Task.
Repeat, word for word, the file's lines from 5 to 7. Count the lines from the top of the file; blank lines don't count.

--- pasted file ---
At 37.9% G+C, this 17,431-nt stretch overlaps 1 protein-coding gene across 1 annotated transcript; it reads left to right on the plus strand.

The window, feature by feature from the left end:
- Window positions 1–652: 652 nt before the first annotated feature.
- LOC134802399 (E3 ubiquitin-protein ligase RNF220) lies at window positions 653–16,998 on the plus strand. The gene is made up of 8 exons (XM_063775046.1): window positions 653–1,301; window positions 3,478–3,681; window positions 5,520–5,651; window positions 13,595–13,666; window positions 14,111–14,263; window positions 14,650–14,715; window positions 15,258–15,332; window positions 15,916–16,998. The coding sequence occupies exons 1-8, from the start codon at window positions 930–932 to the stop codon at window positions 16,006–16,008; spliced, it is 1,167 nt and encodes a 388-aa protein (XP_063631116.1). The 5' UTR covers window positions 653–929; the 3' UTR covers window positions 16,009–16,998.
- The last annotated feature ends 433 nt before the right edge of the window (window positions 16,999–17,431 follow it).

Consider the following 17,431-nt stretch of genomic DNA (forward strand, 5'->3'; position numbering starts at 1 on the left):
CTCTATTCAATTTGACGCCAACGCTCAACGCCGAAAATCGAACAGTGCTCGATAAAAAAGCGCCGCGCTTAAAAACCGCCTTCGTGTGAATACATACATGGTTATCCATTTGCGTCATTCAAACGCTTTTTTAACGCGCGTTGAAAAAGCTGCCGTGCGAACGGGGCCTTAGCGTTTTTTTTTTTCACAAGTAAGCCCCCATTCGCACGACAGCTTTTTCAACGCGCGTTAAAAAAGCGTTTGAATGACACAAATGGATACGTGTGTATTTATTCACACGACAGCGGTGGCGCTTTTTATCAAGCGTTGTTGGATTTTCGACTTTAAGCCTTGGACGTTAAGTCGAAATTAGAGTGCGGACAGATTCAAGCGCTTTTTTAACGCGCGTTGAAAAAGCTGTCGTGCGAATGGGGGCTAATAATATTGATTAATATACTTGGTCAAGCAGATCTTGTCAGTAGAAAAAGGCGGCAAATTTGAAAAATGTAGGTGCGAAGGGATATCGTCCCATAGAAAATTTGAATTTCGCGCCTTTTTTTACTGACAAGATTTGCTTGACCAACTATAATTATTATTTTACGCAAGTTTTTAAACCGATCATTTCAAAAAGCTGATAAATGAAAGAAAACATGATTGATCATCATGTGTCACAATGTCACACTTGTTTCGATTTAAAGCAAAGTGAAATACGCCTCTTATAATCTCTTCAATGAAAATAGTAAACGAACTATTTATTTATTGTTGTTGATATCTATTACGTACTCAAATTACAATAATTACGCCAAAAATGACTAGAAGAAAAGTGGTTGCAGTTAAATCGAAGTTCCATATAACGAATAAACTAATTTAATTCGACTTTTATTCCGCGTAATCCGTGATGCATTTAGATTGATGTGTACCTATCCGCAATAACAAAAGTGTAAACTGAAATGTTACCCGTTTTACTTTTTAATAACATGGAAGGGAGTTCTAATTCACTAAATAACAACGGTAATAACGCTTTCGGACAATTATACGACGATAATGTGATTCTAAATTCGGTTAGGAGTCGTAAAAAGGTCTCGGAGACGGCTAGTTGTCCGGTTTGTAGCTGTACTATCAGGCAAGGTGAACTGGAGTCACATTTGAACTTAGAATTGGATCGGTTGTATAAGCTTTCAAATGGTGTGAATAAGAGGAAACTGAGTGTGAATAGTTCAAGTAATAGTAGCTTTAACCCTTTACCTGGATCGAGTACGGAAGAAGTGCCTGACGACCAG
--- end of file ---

- The last annotated feature ends 433 nt before the right edge of the window (window positions 16,999–17,431 follow it).

Consider the following 17,431-nt stretch of genomic DNA (forward strand, 5'->3'; position numbering starts at 1 on the left):
CTCTATTCAATTTGACGCCAACGCTCAACGCCGAAAATCGAACAGTGCTCGATAAAAAAGCGCCGCGCTTAAAAACCGCCTTCGTGTGAATACATACATGGTTATCCATTTGCGTCATTCAAACGCTTTTTTAACGCGCGTTGAAAAAGCTGCCGTGCGAACGGGGCCTTAGCGTTTTTTTTTTTCACAAGTAAGCCCCCATTCGCACGACAGCTTTTTCAACGCGCGTTAAAAAAGCGTTTGAATGACACAAATGGATACGTGTGTATTTATTCACACGACAGCGGTGGCGCTTTTTATCAAGCGTTGTTGGATTTTCGACTTTAAGCCTTGGACGTTAAGTCGAAATTAGAGTGCGGACAGATTCAAGCGCTTTTTTAACGCGCGTTGAAAAAGCTGTCGTGCGAATGGGGGCTAATAATATTGATTAATATACTTGGTCAAGCAGATCTTGTCAGTAGAAAAAGGCGGCAAATTTGAAAAATGTAGGTGCGAAGGGATATCGTCCCATAGAAAATTTGAATTTCGCGCCTTTTTTTACTGACAAGATTTGCTTGACCAACTATAATTATTATTTTACGCAAGTTTTTAAACCGATCATTTCAAAAAGCTGATAAATGAAAGAAAACATGATTGATCATCATGTGTCACAATGTCACACTTGTTTCGATTTAAAGCAAAGTGAAATACGCCTCTTATAATCTCTTCAATGAAAATAGTAAACGAACTATTTATTTATTGTTGTTGATATCTATTACGTACTCAAATTACAATAATTACGCCAAAAATGACTAGAAGAAAAGTGGTTGCAGTTAAATCGAAGTTCCATATAACGAATAAACTAATTTAATTCGACTTTTATTCCGCGTAATCCGTGATGCATTTAGATTGATGTGTACCTATCCGCAATAACAAAAGTGTAAACTGAAATGTTACCCGTTTTACTTTTTAATAACATGGAAGGGAGTTCTAATTCACTAAATAACAACGGTAATAACGCTTTCGGACAATTATACGACGATAATGTGATTCTAAATTCGGTTAGGAGTCGTAAAAAGGTCTCGGAGACGGCTAGTTGTCCGGTTTGTAGCTGTACTATCAGGCAAGGTGAACTGGAGTCACATTTGAACTTAGAATTGGATCGGTTGTATAAGCTTTCAAATGGTGTGAATAAGAGGAAACTGAGTGTGAATAGTTCAAGTAATAGTAGCTTTAACCCTTTACCTGGATCGAGTACGGAAGAAGTGCCTGACGACCAG